brandy-station-bud-hallStill, something was missing. Despite having made several overtures over the years, Trust officials had been unable to make any inroads toward securing the battlefield’s most visible feature, the heights of Fleetwood Hill — the crest of which was occupied by a pair of large, modern homes. Nonetheless, periodic discussions with the landowners continued until, eventually, a breakthrough occurred. In May 2013, the Trust kicked off a $3.6 million campaign to purchase 56 critical acres atop Fleetwood Hill.

With such a lofty goal before it, the entire preservation community rallied behind the Civil War Trust in its quest to purchase the property. Particularly notable contributions — both financial and logistical — came from partner groups the Central Virginia Battlefields Trust, the Journey Through Hallowed Ground and the Brandy Station Foundation, as well as from numerous private citizens. Generous matching grants from the federal American Battlefield Protection Program and the Virginia Civil War Sites Preservation Fund were also instrumental in securing the full purchase price of the property to complete the transaction in August 2013.

Although pockets of land remain that would, ideally, be protected and integrated into the existing park, preservationists agree that the heart and soul of Brandy Station is now protected, and this great battlefield will go down in history as a one of the preservation movement’s great victories. As Trust President James Lighthizer remarked, “Development of this historic property would have diminished all that has been accomplished at Brandy up to now. Protection of Fleetwood Hill turns a success into a preservation triumph.”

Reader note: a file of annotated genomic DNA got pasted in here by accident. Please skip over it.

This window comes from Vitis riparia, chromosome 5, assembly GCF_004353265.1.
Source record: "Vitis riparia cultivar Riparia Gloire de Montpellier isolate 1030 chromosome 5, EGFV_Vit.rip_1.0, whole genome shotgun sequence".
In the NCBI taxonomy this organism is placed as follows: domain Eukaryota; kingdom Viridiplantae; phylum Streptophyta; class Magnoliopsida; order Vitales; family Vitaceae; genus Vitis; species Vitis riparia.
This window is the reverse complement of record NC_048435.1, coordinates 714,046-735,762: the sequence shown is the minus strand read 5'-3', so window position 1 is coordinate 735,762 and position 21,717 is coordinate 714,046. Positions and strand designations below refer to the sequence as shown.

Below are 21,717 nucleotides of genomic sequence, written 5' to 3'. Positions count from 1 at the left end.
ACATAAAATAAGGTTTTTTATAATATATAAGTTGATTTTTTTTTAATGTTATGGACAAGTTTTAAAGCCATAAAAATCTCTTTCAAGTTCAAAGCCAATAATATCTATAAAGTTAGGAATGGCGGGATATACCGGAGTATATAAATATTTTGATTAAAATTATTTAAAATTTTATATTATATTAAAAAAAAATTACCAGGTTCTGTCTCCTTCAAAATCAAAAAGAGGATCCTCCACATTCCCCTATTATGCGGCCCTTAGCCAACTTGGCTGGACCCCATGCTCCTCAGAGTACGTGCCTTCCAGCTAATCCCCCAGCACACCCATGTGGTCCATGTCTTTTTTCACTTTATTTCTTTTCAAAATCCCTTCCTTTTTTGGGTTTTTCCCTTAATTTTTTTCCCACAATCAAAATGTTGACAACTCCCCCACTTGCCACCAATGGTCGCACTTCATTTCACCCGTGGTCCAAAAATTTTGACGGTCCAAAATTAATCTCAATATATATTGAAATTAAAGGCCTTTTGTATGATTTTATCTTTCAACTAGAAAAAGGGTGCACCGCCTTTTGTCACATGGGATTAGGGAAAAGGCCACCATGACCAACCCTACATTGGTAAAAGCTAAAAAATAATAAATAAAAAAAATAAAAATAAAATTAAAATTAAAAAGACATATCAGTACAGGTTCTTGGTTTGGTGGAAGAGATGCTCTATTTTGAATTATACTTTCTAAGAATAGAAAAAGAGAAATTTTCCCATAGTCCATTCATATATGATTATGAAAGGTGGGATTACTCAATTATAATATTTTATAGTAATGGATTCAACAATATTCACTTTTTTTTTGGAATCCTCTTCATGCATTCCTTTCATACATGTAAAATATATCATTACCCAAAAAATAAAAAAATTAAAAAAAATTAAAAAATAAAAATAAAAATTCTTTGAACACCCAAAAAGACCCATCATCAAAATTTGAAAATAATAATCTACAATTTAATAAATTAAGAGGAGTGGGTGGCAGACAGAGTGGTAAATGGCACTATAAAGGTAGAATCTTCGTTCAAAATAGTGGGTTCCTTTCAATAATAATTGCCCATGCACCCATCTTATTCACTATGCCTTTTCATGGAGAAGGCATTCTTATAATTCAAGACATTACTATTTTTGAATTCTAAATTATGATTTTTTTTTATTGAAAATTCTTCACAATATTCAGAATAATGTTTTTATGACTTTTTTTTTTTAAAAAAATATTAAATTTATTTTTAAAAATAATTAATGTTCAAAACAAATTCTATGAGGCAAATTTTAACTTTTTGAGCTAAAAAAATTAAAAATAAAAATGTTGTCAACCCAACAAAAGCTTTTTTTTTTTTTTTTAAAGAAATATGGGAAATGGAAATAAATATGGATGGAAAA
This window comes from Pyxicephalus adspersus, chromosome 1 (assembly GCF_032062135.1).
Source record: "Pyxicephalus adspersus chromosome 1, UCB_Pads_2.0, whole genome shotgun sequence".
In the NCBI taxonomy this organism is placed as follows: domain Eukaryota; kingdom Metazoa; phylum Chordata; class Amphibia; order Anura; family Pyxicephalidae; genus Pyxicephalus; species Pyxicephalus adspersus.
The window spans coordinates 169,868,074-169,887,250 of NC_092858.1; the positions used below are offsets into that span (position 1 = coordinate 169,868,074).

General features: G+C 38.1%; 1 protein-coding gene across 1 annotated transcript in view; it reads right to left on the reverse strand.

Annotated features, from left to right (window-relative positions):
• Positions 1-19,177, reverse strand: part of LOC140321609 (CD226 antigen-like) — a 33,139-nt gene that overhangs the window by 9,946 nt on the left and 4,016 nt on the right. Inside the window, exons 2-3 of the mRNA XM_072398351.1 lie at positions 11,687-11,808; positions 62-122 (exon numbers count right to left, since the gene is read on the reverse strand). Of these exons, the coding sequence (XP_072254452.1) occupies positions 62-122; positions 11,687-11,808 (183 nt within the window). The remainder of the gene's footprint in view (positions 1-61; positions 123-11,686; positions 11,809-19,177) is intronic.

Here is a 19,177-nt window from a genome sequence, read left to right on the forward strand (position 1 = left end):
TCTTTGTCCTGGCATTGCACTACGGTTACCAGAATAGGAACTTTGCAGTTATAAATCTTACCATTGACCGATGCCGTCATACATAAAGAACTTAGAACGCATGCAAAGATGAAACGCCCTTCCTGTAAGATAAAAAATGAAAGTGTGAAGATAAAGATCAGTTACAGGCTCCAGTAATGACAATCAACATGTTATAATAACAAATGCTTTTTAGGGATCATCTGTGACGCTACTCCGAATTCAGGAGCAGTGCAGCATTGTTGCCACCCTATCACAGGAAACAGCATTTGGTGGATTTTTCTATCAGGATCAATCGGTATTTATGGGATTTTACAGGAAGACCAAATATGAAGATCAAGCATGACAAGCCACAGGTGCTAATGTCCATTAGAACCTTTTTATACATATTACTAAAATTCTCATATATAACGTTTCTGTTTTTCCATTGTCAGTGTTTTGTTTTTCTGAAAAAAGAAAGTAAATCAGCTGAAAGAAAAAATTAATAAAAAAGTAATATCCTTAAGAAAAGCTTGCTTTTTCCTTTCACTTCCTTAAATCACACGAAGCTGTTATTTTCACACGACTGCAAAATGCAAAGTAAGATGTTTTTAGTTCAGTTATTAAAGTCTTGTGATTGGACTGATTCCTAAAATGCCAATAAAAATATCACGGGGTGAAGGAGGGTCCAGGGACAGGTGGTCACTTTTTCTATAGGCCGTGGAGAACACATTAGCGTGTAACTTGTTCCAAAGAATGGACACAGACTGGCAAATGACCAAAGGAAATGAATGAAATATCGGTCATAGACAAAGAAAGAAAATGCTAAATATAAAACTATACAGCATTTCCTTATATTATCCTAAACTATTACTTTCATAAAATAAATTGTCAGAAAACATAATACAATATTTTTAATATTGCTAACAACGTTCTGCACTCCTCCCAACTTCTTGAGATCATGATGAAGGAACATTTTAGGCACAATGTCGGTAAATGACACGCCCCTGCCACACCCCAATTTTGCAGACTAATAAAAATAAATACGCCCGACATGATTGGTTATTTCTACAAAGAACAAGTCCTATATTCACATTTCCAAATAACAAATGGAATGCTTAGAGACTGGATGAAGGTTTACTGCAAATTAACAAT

The second photo is of Clark B. “Bud” Hall holding a photo of the “for sale” sign that stood on Fleetwood Hill until the Trust purchase the property. The first photo stands along Rt. 15/29 adjacent to Fleetwood Hill.

This article explains why we fought so hard to save Fleetwood Hill. We could not have done so without the generosity of so many people who gave so much to permit us to be able to save that ground. Our work at Brandy Station is not finished yet, and we continue to fight to preserve pieces of that beautiful battlefield. But it’s been a great story made possible by a lot of hard work by a lot of people. I, for one, am grateful for it.

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2013 has been an extraordinary year in many ways.

With the help of a group of dedicated and generous individuals who recognized the important of Fleetwood Hill, we have saved the single most fought-over piece of ground in North America this year. More important preservation opportunities in and around the Brandy Station battlefield presented themselves and are being pursued. We saw many important sesquicentennial commemorations this year, including the 150th anniversary of the Battle of Brandy Station. Some good new books came out this year. Old friendships were renewed and new friendships were made. It was my honor and my privilege to be part of those events, and I will cherish those memories forever.

I remain thankful to each and every one of you who visits this website often and who contribute to it regularly. I never take that for granted, and those interactions mean more to me than I can say.